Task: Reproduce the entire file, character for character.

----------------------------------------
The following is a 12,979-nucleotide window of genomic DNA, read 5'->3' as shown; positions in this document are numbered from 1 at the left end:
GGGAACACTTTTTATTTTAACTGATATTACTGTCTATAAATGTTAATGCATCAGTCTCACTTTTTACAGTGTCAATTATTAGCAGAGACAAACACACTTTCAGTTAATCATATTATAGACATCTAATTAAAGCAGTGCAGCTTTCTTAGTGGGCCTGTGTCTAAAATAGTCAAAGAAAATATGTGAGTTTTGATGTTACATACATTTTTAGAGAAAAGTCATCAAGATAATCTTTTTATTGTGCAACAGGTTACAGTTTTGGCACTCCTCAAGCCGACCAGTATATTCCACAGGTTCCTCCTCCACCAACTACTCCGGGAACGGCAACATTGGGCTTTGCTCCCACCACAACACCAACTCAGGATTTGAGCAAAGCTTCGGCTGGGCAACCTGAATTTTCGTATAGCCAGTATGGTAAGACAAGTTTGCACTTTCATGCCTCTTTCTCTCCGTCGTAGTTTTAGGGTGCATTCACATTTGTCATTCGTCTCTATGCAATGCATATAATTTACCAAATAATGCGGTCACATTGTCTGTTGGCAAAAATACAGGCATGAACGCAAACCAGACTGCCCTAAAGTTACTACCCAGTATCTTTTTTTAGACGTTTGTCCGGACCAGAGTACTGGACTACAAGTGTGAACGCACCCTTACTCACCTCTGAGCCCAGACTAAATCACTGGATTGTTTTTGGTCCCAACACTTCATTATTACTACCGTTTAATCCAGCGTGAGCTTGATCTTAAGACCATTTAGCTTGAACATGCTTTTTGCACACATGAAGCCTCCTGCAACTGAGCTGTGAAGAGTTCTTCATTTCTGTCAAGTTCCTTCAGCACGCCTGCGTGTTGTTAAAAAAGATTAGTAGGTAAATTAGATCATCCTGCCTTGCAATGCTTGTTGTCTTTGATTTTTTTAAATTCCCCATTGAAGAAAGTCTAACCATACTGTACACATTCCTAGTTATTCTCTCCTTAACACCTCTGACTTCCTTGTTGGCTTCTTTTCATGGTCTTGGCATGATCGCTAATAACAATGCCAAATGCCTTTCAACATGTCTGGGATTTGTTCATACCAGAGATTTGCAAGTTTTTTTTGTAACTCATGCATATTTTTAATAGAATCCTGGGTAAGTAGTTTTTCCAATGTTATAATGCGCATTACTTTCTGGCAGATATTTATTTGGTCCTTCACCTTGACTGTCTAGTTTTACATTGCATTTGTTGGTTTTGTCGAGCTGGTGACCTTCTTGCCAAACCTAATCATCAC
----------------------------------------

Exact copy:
The following is a 12,979-nucleotide window of genomic DNA, read 5'->3' as shown; positions in this document are numbered from 1 at the left end:
GGGAACACTTTTTATTTTAACTGATATTACTGTCTATAAATGTTAATGCATCAGTCTCACTTTTTACAGTGTCAATTATTAGCAGAGACAAACACACTTTCAGTTAATCATATTATAGACATCTAATTAAAGCAGTGCAGCTTTCTTAGTGGGCCTGTGTCTAAAATAGTCAAAGAAAATATGTGAGTTTTGATGTTACATACATTTTTAGAGAAAAGTCATCAAGATAATCTTTTTATTGTGCAACAGGTTACAGTTTTGGCACTCCTCAAGCCGACCAGTATATTCCACAGGTTCCTCCTCCACCAACTACTCCGGGAACGGCAACATTGGGCTTTGCTCCCACCACAACACCAACTCAGGATTTGAGCAAAGCTTCGGCTGGGCAACCTGAATTTTCGTATAGCCAGTATGGTAAGACAAGTTTGCACTTTCATGCCTCTTTCTCTCCGTCGTAGTTTTAGGGTGCATTCACATTTGTCATTCGTCTCTATGCAATGCATATAATTTACCAAATAATGCGGTCACATTGTCTGTTGGCAAAAATACAGGCATGAACGCAAACCAGACTGCCCTAAAGTTACTACCCAGTATCTTTTTTTAGACGTTTGTCCGGACCAGAGTACTGGACTACAAGTGTGAACGCACCCTTACTCACCTCTGAGCCCAGACTAAATCACTGGATTGTTTTTGGTCCCAACACTTCATTATTACTACCGTTTAATCCAGCGTGAGCTTGATCTTAAGACCATTTAGCTTGAACATGCTTTTTGCACACATGAAGCCTCCTGCAACTGAGCTGTGAAGAGTTCTTCATTTCTGTCAAGTTCCTTCAGCACGCCTGCGTGTTGTTAAAAAAGATTAGTAGGTAAATTAGATCATCCTGCCTTGCAATGCTTGTTGTCTTTGATTTTTTTAAATTCCCCATTGAAGAAAGTCTAACCATACTGTACACATTCCTAGTTATTCTCTCCTTAACACCTCTGACTTCCTTGTTGGCTTCTTTTCATGGTCTTGGCATGATCGCTAATAACAATGCCAAATGCCTTTCAACATGTCTGGGATTTGTTCATACCAGAGATTTGCAAGTTTTTTTTGTAACTCATGCATATTTTTAATAGAATCCTGGGTAAGTAGTTTTTCCAATGTTATAATGCGCATTACTTTCTGGCAGATATTTATTTGGTCCTTCACCTTGACTGTCTAGTTTTACATTGCATTTGTTGGTTTTGTCGAGCTGGTGACCTTCTTGCCAAACCTAATCATCAC